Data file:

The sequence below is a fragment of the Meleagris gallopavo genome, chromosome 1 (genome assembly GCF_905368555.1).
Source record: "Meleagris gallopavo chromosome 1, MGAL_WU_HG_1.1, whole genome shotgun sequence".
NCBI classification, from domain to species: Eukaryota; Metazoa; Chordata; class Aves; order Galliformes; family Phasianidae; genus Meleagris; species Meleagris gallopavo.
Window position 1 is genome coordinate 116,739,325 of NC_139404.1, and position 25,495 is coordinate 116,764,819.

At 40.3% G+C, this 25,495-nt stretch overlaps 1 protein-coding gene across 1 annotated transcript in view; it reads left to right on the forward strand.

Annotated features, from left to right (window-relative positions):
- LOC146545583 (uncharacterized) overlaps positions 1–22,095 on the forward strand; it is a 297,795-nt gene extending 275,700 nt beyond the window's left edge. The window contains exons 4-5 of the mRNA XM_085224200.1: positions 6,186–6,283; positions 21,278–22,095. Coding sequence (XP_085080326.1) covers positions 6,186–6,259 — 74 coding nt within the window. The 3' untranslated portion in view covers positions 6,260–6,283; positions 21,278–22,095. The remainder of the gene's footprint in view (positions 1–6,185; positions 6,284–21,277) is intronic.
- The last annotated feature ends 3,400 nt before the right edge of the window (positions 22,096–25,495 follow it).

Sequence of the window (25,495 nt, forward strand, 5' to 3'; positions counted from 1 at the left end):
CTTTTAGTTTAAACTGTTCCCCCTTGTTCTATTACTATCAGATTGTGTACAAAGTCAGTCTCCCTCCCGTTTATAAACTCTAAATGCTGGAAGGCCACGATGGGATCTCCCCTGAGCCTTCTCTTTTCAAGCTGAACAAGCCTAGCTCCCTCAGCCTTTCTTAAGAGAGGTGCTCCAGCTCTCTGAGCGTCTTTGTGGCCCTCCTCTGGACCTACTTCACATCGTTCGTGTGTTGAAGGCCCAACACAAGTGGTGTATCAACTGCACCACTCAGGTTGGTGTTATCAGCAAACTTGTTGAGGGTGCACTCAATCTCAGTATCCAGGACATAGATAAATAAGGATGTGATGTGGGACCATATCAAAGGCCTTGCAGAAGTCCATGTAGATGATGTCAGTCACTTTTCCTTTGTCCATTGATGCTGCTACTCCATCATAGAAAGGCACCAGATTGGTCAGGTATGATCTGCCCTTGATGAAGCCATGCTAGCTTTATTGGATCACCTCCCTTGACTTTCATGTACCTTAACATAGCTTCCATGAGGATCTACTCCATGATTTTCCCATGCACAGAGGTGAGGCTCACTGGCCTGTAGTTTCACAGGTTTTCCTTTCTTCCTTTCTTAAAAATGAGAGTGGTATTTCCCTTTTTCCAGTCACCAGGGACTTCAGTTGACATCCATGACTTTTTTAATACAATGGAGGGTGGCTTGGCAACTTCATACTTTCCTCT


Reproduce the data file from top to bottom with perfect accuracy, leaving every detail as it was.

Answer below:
The sequence below is a fragment of the Meleagris gallopavo genome, chromosome 1 (genome assembly GCF_905368555.1).
Source record: "Meleagris gallopavo chromosome 1, MGAL_WU_HG_1.1, whole genome shotgun sequence".
NCBI classification, from domain to species: Eukaryota; Metazoa; Chordata; class Aves; order Galliformes; family Phasianidae; genus Meleagris; species Meleagris gallopavo.
Window position 1 is genome coordinate 116,739,325 of NC_139404.1, and position 25,495 is coordinate 116,764,819.

At 40.3% G+C, this 25,495-nt stretch overlaps 1 protein-coding gene across 1 annotated transcript in view; it reads left to right on the forward strand.

Annotated features, from left to right (window-relative positions):
- LOC146545583 (uncharacterized) overlaps positions 1–22,095 on the forward strand; it is a 297,795-nt gene extending 275,700 nt beyond the window's left edge. The window contains exons 4-5 of the mRNA XM_085224200.1: positions 6,186–6,283; positions 21,278–22,095. Coding sequence (XP_085080326.1) covers positions 6,186–6,259 — 74 coding nt within the window. The 3' untranslated portion in view covers positions 6,260–6,283; positions 21,278–22,095. The remainder of the gene's footprint in view (positions 1–6,185; positions 6,284–21,277) is intronic.
- The last annotated feature ends 3,400 nt before the right edge of the window (positions 22,096–25,495 follow it).

Sequence of the window (25,495 nt, forward strand, 5' to 3'; positions counted from 1 at the left end):
CTTTTAGTTTAAACTGTTCCCCCTTGTTCTATTACTATCAGATTGTGTACAAAGTCAGTCTCCCTCCCGTTTATAAACTCTAAATGCTGGAAGGCCACGATGGGATCTCCCCTGAGCCTTCTCTTTTCAAGCTGAACAAGCCTAGCTCCCTCAGCCTTTCTTAAGAGAGGTGCTCCAGCTCTCTGAGCGTCTTTGTGGCCCTCCTCTGGACCTACTTCACATCGTTCGTGTGTTGAAGGCCCAACACAAGTGGTGTATCAACTGCACCACTCAGGTTGGTGTTATCAGCAAACTTGTTGAGGGTGCACTCAATCTCAGTATCCAGGACATAGATAAATAAGGATGTGATGTGGGACCATATCAAAGGCCTTGCAGAAGTCCATGTAGATGATGTCAGTCACTTTTCCTTTGTCCATTGATGCTGCTACTCCATCATAGAAAGGCACCAGATTGGTCAGGTATGATCTGCCCTTGATGAAGCCATGCTAGCTTTATTGGATCACCTCCCTTGACTTTCATGTACCTTAACATAGCTTCCATGAGGATCTACTCCATGATTTTCCCATGCACAGAGGTGAGGCTCACTGGCCTGTAGTTTCACAGGTTTTCCTTTCTTCCTTTCTTAAAAATGAGAGTGGTATTTCCCTTTTTCCAGTCACCAGGGACTTCAGTTGACATCCATGACTTTTTTAATACAATGGAGGGTGGCTTGGCAACTTCATACTTTCCTCT